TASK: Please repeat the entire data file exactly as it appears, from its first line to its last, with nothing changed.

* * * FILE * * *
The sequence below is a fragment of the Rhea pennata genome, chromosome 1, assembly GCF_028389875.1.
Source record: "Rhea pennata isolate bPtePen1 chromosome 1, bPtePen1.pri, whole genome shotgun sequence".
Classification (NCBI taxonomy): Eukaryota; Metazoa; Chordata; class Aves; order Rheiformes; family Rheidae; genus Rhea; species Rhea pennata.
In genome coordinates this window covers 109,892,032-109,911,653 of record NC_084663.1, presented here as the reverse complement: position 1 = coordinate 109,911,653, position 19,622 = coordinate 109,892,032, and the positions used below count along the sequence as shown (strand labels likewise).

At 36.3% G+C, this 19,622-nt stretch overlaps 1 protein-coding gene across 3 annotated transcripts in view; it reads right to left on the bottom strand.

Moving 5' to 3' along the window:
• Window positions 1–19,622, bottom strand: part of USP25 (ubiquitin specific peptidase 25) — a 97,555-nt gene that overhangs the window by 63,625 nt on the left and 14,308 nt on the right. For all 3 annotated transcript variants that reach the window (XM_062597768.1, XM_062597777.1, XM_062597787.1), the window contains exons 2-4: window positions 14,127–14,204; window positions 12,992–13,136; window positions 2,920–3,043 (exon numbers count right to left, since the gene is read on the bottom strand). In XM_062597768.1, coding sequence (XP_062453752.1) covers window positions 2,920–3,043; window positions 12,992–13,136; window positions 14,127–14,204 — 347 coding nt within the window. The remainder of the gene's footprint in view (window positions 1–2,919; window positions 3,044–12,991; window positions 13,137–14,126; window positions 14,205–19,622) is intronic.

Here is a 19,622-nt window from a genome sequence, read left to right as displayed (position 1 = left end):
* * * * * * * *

The sequence below is a fragment of the Rhea pennata genome, chromosome 1, assembly GCF_028389875.1.
Source record: "Rhea pennata isolate bPtePen1 chromosome 1, bPtePen1.pri, whole genome shotgun sequence".
Classification (NCBI taxonomy): Eukaryota; Metazoa; Chordata; class Aves; order Rheiformes; family Rheidae; genus Rhea; species Rhea pennata.
In genome coordinates this window covers 109,892,032-109,911,653 of record NC_084663.1, presented here as the reverse complement: position 1 = coordinate 109,911,653, position 19,622 = coordinate 109,892,032, and the positions used below count along the sequence as shown (strand labels likewise).

At 36.3% G+C, this 19,622-nt stretch overlaps 1 protein-coding gene across 3 annotated transcripts in view; it reads right to left on the bottom strand.

Moving 5' to 3' along the window:
• Window positions 1–19,622, bottom strand: part of USP25 (ubiquitin specific peptidase 25) — a 97,555-nt gene that overhangs the window by 63,625 nt on the left and 14,308 nt on the right. For all 3 annotated transcript variants that reach the window (XM_062597768.1, XM_062597777.1, XM_062597787.1), the window contains exons 2-4: window positions 14,127–14,204; window positions 12,992–13,136; window positions 2,920–3,043 (exon numbers count right to left, since the gene is read on the bottom strand). In XM_062597768.1, coding sequence (XP_062453752.1) covers window positions 2,920–3,043; window positions 12,992–13,136; window positions 14,127–14,204 — 347 coding nt within the window. The remainder of the gene's footprint in view (window positions 1–2,919; window positions 3,044–12,991; window positions 13,137–14,126; window positions 14,205–19,622) is intronic.

Here is a 19,622-nt window from a genome sequence, read left to right as displayed (position 1 = left end):